While a domestic petroleum industry is urgently needed, fuel tank construction for emergency fuel supplies must start immediately. It’s useless having a strategic oil reserve on paper, when the physical oil is stored on the far side of the world in the US Strategic Petroleum Reserve, as the Australian government has just arranged on 10 March. Any blockage in physical supply means our nation stops and we’ll descend into chaos in a matter of days as trucks can’t restock the supermarket shelves.
Alarming Defence Department report
ABC’s 7.30 has this week revealed a confidential Defence Department report which predicted it would take just three months for essential services to break down during a major crisis that halted supply chains. Retired Air Vice-Marshal John Blackburn said in an interview that 98 per cent of our trade depends upon foreign-owned shipping, so “we’re actually in a pretty fragile position”. The Defence Department report highlighted several serious risks in addition to fuel security, including an unforeseen risk of a breakdown in sanitation because imported water treatment chemicals would run out. “Now you’re getting in some nasty consequences because that’s also on [sic] health and hygiene. And that surprised us. That wasn’t something we’d expected”, commented Cheryl Durrant, who was Director for Preparedness and Mobilisation at the Defence Department from January 2015 until February 2020.
“We need to redesign critical parts of our supply chains”, said Blackburn. “And that means, it’s not only having a capability in Australia to manufacture or produce something … in those critical areas, you also have to have a strategy of ownership and/or control over critical capabilities. We’re smart enough to do something about it, if only we just wake up!”
Future threats and opportunities
Once the COVID-19 pandemic is over we still face the potential for future viruses with far higher mortality rates. The threat of war is real, but other threats also require a much greater self-sufficiency. For example, a solar coronal mass ejection hit Earth’s magnetosphere in September 1859 and induced the largest geomagnetic storm on record. People in the north-eastern USA could read a newspaper by the light of the aurora borealis! Telegraph systems failed, and in some cases gave telegraph operators electric shocks. If such a solar storm happened today, GPS systems, telephones and the internet could go down for days, weeks, or much longer. Many power grids would be out of action for an extended period. The potential for tragedy is magnified enormously in any nation so dependent on foreign supply chains.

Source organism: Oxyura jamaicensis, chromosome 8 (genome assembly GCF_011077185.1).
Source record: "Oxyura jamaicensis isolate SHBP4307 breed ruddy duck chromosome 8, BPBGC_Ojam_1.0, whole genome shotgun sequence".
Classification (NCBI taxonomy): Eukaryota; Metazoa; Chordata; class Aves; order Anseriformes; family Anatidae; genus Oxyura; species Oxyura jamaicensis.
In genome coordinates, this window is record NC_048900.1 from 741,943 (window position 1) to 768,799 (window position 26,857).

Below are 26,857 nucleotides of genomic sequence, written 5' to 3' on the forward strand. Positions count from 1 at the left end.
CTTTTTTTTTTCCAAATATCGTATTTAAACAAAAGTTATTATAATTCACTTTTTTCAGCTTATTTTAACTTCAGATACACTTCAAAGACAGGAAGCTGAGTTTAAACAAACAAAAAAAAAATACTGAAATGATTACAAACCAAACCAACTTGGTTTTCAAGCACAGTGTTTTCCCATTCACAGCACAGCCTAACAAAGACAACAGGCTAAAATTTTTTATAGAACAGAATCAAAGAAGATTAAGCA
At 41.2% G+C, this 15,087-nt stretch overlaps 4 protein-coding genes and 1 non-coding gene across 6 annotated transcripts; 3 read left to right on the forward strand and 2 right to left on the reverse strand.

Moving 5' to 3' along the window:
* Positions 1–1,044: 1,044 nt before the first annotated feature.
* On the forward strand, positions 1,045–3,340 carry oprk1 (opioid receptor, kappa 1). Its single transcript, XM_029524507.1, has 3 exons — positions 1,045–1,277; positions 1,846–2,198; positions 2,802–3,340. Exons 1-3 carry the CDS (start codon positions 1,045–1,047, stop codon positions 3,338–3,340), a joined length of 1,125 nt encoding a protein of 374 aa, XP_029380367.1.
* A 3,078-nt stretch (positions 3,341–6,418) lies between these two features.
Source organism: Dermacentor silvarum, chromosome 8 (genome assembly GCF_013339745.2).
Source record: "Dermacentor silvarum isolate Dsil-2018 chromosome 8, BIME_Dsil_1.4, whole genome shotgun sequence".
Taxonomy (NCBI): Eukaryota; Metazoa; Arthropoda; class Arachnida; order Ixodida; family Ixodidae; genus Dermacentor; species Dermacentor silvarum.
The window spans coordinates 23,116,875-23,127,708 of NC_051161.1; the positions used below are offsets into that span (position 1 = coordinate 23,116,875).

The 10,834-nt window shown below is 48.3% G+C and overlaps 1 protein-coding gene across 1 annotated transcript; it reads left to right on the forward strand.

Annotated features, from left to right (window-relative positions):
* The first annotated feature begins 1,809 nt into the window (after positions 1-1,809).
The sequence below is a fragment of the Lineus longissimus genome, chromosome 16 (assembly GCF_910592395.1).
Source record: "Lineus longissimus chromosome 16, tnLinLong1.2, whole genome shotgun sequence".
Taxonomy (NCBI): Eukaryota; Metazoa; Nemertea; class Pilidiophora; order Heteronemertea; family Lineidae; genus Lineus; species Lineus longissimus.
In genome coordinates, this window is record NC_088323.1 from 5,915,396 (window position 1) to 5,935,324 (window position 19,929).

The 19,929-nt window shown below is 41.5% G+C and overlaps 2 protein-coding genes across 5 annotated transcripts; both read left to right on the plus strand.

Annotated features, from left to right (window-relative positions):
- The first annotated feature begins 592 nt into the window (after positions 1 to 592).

Essential local production of fertilisers also provides us an opportunity. Much of our fertiliser consumption is imported. Other opportunities arise in building critical infrastructure, all the way from grand national projects to critical upgrades at the local council level. Now that traffic volumes are low with many people working at home, grade separation for railway crossings provides a good employment opportunity. The Victorian government has completed many projects at dangerous and normally congested railway crossings, but all the other railway crossings should be done too.
Australia can do this, but it means we must abandon the failed policies of free trade and globalisation that have left us so vulnerable. Government can support local strategic industries in several ways. Given government purchasing across the many departments runs into many billions of dollars, merely a policy to prefer Australian-made products will assist local jobs. Better paying a premium for the Australian product than paying the multitudes of laid-off workers to sit at home and do nothing! Bounty payments by government to encourage specific strategic industries, such as machine-tool manufacturing, will ensure they can compete with cheaper foreign imports. Tariff protection also has a successful track record, such as in keeping our car-making industry viable until we suicidally adopted free trade.